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Transparency International Georgia Reports Major Election Campaign Violations

By Salome Modebadze
Friday, September 14
The use of the state's legal and institutional resources for political and election purposes, political pressure on the opposition and cases of vote bribing are the focus of Transparency International (TI) Georgia’s report released on September 12th.

12 cases of alleged intimidation of opposition activists by groups affiliated with the ruling United National Movement (UNM) party, five cases of actual physical attacks against opposition activists, the use of legal resources for political and electoral purposes by the ruling party, disproportionate sanctions imposed on opposition parties for violations of the law, and obstruction of opposition party activities have been studied by TI Georgia for the period from October 1, 2011 to August 1, 2012.

“The most commonly identified problems were those encountered by the opposition coalition Georgian Dream, particularly during the months of June and July 2012. In the majority of these cases, local government officials tried to prevent coalition meetings by using a combination of actual physical force and verbal provocation,” TI Georgia reports.

The report also cited government use of institutional resources for political purposes. Two examples cited in the report were civil servants illegally campaigning for the ruling United National Movement and government paid television advertisements emphasizing the current ruling party's achievements. Several cases of obvious vote-buying by both the ruling and opposition parties were also mentioned in the report.

TI Georgia thinks that an agreement concerning amendments to the Election Code signed by the ruling party and several oppositional political parties in June 2011 was not enough “to remove anti-competitive obstacles in the election environment.”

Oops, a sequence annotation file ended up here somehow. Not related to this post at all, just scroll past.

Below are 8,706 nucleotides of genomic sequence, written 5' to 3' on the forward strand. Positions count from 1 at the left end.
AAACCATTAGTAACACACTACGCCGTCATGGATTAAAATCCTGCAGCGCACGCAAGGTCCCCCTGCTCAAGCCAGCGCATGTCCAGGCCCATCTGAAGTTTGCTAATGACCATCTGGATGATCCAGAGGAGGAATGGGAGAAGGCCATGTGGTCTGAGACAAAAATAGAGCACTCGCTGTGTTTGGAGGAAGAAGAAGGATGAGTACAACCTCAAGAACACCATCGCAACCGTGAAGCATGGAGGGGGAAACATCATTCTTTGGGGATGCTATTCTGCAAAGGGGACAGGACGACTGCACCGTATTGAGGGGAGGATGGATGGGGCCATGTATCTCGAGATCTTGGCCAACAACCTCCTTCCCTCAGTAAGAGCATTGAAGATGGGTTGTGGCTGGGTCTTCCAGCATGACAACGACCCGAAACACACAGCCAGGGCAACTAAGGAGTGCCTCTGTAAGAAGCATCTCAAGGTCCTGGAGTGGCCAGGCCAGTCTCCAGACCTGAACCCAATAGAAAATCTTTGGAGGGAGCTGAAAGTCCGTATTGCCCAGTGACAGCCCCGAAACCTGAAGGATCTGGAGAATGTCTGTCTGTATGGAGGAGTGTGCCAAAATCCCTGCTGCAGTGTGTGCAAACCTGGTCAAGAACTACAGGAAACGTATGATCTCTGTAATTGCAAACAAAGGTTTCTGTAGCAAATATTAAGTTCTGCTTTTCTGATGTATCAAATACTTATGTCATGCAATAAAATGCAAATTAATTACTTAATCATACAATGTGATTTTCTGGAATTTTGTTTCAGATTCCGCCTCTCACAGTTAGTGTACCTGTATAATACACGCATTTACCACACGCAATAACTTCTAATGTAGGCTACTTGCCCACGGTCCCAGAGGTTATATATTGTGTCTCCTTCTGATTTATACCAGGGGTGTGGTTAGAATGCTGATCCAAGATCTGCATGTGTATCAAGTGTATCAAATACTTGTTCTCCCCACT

The report states that the legislative changes limited not only the political parties but ordinary citizens and organizations supporting various political parties. Although properly used sanctions can compel political parties and officials to reject illicit financing and bring greater accountability and transparency to the political process TI said “disproportionate enforcement and the imposition of excessive fines” by the State Audit Office (SAO) led to abuse of regulatory resources, causing serious problems for political parties and leading in some cases to complete paralysis of their political activities.

A highly selective approach to various political parties' financial activities, fines for unpaid donations, illegally seized property and illegal actions against Kartu Bank by the Interim Government-installed Executive were among the questionable SAO activities cited in the report.

Calling SAO “the worst offender” TI Georgia said it has enforced a number of controversial and illegal decisions. To ensure transparency and adherence to the law TI said the financial activities of all political entities should be made public. “In this respect, the selective approach to publishing financial reports of the political parties only is a further example of the government’s improper use of regulatory resources,” the statement reads.

TI Georgia’s Project Manager Levan Natroshvili said there is a wide range of problems in the country needing to be addressed while its Executive Director Eka Gigauri said the state interagency commission should learn all the facts in detail and adequately respond.

The Messenger could not reach the UNM spokesperson to comment on the violations cited in the report but a spokesperson of the State Audit Office told us that the SAO is familiar with the report and will comment on the issue on their official web page if they consider it necessary.